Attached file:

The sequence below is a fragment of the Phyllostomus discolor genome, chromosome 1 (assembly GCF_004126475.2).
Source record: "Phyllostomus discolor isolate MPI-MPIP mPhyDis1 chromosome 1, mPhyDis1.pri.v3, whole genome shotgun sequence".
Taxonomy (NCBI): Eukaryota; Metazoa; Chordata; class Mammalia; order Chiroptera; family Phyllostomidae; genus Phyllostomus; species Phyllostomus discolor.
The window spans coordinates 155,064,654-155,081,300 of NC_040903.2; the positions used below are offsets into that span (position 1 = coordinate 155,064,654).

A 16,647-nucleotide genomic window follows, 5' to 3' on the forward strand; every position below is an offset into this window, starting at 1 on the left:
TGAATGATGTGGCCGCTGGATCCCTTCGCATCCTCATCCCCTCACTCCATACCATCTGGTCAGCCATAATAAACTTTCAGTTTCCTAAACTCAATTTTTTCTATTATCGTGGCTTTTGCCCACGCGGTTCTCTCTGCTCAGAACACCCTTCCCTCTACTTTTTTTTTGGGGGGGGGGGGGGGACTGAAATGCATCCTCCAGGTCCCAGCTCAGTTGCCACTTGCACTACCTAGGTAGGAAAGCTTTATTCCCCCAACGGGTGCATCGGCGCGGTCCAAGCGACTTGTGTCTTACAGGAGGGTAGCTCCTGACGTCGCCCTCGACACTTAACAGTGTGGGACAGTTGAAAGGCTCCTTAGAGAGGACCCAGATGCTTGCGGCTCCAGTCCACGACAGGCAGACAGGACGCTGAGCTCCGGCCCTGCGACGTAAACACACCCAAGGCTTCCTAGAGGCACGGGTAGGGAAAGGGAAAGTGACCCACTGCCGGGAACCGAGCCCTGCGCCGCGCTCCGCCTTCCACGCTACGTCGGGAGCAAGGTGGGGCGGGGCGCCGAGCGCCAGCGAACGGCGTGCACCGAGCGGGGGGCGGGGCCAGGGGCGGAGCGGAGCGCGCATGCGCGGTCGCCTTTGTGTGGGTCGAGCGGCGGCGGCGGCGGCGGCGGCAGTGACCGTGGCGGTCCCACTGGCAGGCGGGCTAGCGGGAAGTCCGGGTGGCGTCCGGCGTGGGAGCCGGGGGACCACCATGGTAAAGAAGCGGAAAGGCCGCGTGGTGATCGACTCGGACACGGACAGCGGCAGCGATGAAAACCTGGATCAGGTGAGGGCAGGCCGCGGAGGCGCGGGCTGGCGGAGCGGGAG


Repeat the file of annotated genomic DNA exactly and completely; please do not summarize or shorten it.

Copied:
The sequence below is a fragment of the Phyllostomus discolor genome, chromosome 1 (assembly GCF_004126475.2).
Source record: "Phyllostomus discolor isolate MPI-MPIP mPhyDis1 chromosome 1, mPhyDis1.pri.v3, whole genome shotgun sequence".
Taxonomy (NCBI): Eukaryota; Metazoa; Chordata; class Mammalia; order Chiroptera; family Phyllostomidae; genus Phyllostomus; species Phyllostomus discolor.
The window spans coordinates 155,064,654-155,081,300 of NC_040903.2; the positions used below are offsets into that span (position 1 = coordinate 155,064,654).

A 16,647-nucleotide genomic window follows, 5' to 3' on the forward strand; every position below is an offset into this window, starting at 1 on the left:
TGAATGATGTGGCCGCTGGATCCCTTCGCATCCTCATCCCCTCACTCCATACCATCTGGTCAGCCATAATAAACTTTCAGTTTCCTAAACTCAATTTTTTCTATTATCGTGGCTTTTGCCCACGCGGTTCTCTCTGCTCAGAACACCCTTCCCTCTACTTTTTTTTTGGGGGGGGGGGGGGGACTGAAATGCATCCTCCAGGTCCCAGCTCAGTTGCCACTTGCACTACCTAGGTAGGAAAGCTTTATTCCCCCAACGGGTGCATCGGCGCGGTCCAAGCGACTTGTGTCTTACAGGAGGGTAGCTCCTGACGTCGCCCTCGACACTTAACAGTGTGGGACAGTTGAAAGGCTCCTTAGAGAGGACCCAGATGCTTGCGGCTCCAGTCCACGACAGGCAGACAGGACGCTGAGCTCCGGCCCTGCGACGTAAACACACCCAAGGCTTCCTAGAGGCACGGGTAGGGAAAGGGAAAGTGACCCACTGCCGGGAACCGAGCCCTGCGCCGCGCTCCGCCTTCCACGCTACGTCGGGAGCAAGGTGGGGCGGGGCGCCGAGCGCCAGCGAACGGCGTGCACCGAGCGGGGGGCGGGGCCAGGGGCGGAGCGGAGCGCGCATGCGCGGTCGCCTTTGTGTGGGTCGAGCGGCGGCGGCGGCGGCGGCGGCAGTGACCGTGGCGGTCCCACTGGCAGGCGGGCTAGCGGGAAGTCCGGGTGGCGTCCGGCGTGGGAGCCGGGGGACCACCATGGTAAAGAAGCGGAAAGGCCGCGTGGTGATCGACTCGGACACGGACAGCGGCAGCGATGAAAACCTGGATCAGGTGAGGGCAGGCCGCGGAGGCGCGGGCTGGCGGAGCGGGAG